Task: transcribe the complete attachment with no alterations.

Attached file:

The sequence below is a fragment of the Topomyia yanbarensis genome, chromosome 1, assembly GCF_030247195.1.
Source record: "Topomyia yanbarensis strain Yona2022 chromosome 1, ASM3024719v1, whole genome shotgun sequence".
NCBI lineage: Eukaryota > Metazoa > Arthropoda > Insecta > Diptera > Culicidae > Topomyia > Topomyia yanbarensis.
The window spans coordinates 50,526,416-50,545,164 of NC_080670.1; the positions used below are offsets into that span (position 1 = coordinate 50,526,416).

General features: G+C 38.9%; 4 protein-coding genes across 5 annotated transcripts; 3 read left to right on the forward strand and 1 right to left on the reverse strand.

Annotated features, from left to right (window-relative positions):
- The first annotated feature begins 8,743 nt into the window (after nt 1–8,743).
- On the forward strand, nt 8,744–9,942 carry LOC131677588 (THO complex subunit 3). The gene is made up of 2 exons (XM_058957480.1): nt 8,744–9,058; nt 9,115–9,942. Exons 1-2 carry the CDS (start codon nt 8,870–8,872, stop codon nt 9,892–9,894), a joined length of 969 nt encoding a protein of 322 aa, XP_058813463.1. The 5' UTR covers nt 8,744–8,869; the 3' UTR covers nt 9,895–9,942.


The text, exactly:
The sequence below is a fragment of the Topomyia yanbarensis genome, chromosome 1, assembly GCF_030247195.1.
Source record: "Topomyia yanbarensis strain Yona2022 chromosome 1, ASM3024719v1, whole genome shotgun sequence".
NCBI lineage: Eukaryota > Metazoa > Arthropoda > Insecta > Diptera > Culicidae > Topomyia > Topomyia yanbarensis.
The window spans coordinates 50,526,416-50,545,164 of NC_080670.1; the positions used below are offsets into that span (position 1 = coordinate 50,526,416).

General features: G+C 38.9%; 4 protein-coding genes across 5 annotated transcripts; 3 read left to right on the forward strand and 1 right to left on the reverse strand.

Annotated features, from left to right (window-relative positions):
- The first annotated feature begins 8,743 nt into the window (after nt 1–8,743).
- On the forward strand, nt 8,744–9,942 carry LOC131677588 (THO complex subunit 3). The gene is made up of 2 exons (XM_058957480.1): nt 8,744–9,058; nt 9,115–9,942. Exons 1-2 carry the CDS (start codon nt 8,870–8,872, stop codon nt 9,892–9,894), a joined length of 969 nt encoding a protein of 322 aa, XP_058813463.1. The 5' UTR covers nt 8,744–8,869; the 3' UTR covers nt 9,895–9,942.